Professor Sir David King: No, but there is a real question around that. A good decision, but the question I have is in terms of RDA support and the different levels of RAD support for different parts of the country. Is the distribution the right one? I understand the political need to see that there is a more even distribution of development around the country, but we might lose a few development arguments around the south-east, because the RDA is relatively poorly funded. So, when it comes to a competition, the south-east is going to tend to lose out.
Q152 Dr Turner: PETeC is undertaking contract work for Samsung. Is this a harbinger of things to come? Is the plastic electronics industry about to go big in manufacturing in the Far East rather than in the UK? What other contract work have you got?
Dr Taylor: I will just put it into
perspective. We are currently working
with 30 institutions, 23 of whom are in the
Q153 Dr Turner: Does that imply that you do not see a prospect of large-scale manufacturing in plastic engineering in the UK?
Dr Taylor: Not at all. The advantage of a sea-change in technology
is its levels of playing field. The
people out in
Q154 Chairman: I am going to have to finish there because we have literally run out of time. There are a number of issues that we would like to write to you about, if we could. I wonder if we can finish this session, Sir David, by just asking you, as briefly as possible, to say what advice would you give to our committee for a recommendation in terms of this particular inquiry? What would you like to see us recommend?
Professor Sir David King: I think each of the issues that we have been looking at and discussing this morning (but you have been hearing evidence for longer) inevitably lead to the conclusion that government needs to provide much more focus for this range of activities. We discussed procurement, and I would very much hope that you would look at the procurement issue. We have discussed what other countries are doing, the Fraunhofer Institutes, for example. I think you see a nascent Fraunhofer emerging here, and so my interest is for you to take as a committee plastic electronics as an exemplar of what we can do in other areas. It is building rather well here, it could go much faster, with more support and that procurement issue, but what are the general issues that arise in terms of British manufacturing from this high-tech sector?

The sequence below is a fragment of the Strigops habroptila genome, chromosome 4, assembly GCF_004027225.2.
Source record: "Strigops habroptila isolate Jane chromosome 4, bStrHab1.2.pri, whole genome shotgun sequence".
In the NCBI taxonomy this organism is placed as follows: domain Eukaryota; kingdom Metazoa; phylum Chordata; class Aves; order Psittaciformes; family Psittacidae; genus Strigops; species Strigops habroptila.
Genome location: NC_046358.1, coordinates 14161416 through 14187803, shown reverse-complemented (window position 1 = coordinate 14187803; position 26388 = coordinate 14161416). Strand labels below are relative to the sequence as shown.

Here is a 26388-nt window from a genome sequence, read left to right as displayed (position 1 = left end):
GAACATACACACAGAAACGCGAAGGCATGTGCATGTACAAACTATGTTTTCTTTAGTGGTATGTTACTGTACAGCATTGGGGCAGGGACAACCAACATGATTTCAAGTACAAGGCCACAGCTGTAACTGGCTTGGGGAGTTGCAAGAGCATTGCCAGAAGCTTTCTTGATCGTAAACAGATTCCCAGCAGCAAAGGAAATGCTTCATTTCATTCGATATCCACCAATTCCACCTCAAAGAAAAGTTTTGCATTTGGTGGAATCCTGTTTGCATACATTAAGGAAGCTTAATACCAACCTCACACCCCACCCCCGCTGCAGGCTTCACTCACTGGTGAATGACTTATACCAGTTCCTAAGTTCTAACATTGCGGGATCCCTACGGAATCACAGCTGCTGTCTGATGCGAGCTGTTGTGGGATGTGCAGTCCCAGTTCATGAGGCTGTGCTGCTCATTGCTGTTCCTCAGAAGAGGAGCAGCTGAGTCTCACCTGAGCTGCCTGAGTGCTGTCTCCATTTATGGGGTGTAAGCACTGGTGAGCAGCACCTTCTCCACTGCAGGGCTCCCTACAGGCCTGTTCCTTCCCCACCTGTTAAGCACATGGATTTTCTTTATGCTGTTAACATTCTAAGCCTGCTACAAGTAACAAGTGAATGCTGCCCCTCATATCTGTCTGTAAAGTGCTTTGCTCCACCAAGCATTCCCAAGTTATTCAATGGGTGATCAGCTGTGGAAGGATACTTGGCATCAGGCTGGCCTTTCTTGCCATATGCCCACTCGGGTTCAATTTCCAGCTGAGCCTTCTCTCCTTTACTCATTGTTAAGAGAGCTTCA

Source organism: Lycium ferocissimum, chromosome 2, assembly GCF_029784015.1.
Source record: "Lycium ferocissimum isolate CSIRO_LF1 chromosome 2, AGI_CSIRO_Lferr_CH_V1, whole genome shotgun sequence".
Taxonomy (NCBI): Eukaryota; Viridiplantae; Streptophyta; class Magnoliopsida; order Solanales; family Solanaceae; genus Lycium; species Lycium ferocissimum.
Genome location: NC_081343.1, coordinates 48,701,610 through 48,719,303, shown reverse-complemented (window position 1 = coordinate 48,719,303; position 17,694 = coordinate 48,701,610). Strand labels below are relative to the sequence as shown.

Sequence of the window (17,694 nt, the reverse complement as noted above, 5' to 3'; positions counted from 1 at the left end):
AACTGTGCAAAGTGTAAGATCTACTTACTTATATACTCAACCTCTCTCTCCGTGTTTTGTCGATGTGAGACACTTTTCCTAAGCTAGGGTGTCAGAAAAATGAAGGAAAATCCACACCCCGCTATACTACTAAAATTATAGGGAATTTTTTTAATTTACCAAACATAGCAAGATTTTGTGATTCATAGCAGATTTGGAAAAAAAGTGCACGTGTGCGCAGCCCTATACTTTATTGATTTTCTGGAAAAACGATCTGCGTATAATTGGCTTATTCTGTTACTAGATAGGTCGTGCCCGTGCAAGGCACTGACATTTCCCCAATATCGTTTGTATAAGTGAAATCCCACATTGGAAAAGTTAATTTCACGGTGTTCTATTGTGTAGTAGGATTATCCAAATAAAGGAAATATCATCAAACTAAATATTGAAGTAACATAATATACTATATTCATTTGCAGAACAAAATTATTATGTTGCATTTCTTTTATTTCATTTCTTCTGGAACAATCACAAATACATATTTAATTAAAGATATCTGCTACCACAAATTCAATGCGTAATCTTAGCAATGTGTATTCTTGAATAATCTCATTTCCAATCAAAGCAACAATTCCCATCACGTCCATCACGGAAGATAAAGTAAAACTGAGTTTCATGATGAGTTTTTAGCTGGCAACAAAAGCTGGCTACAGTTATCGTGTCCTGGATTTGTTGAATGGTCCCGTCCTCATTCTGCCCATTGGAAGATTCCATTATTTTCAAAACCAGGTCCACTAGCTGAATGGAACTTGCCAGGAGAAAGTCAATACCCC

Q155 Chairman: On that note, can we thank you very much indeed, Sir David King, Chris Williams, Nigel Perry and Dr Tom Taylor. Thank you very much indeed.
Dr Taylor: Chairman, could we extend an invitation to the committee to come and see us? We would welcome to give you written evidence, but we would be very welcome to show you---
Chairman: We are intending to come to see you in September, if you can fit that in.
Examination of Witnesses
Witnesses: Dr Richard Price, Nano e-Print; Mr Stuart Evans, Plastic Logic Ltd; and Dr Keith Rollins, DuPont Teijin Films.
Q156 Chairman: If I can welcome our second panel this morning: Dr Richard Price from Nano e-Print; Mr Stuart Evans from Plastic Logic; and Dr Keith Rollins from DuPont Teijin Films; welcome to you all. I wonder if I could start with you, Richard, UK universities have spun out a number of plastic electronics companies. What has made the university sector so successful in supporting spin-outs? What do you think the Government could do to encourage more of it? We heard from Sir David King that there is a huge number, it is probably the most successful nation in the world, but what more can be done?
Dr Price: I think one of the reasons why the
Q157 Chairman: Stuart, obviously Plastic Logic is an incredibly successful example of a spin out that has now gone off to Dresden as we were hearing a couple of weeks ago. What else do you think the Government could do to encourage that chain from very successful university science through to successful implementation in terms of successful companies?
Mr Evans: The level of resources that goes into the core research seems to me
to be about right and the main message one would want to give there is that
that should continue and modestly grow.
I think there are three other areas where you could imagine expenditure
being useful. The first is in the whole
process of getting ready for manufacturing, and that was touched on a bit by
the PETeC guys; the second is building the factory, and the UK lost to Germany,
and we might talk a bit about why that was; and the third is putting it into
use, the whole role of procurement, SBRI and prototype projects. Just to deal with
Q158 Chairman: We have dealt with that with Alan Hauser.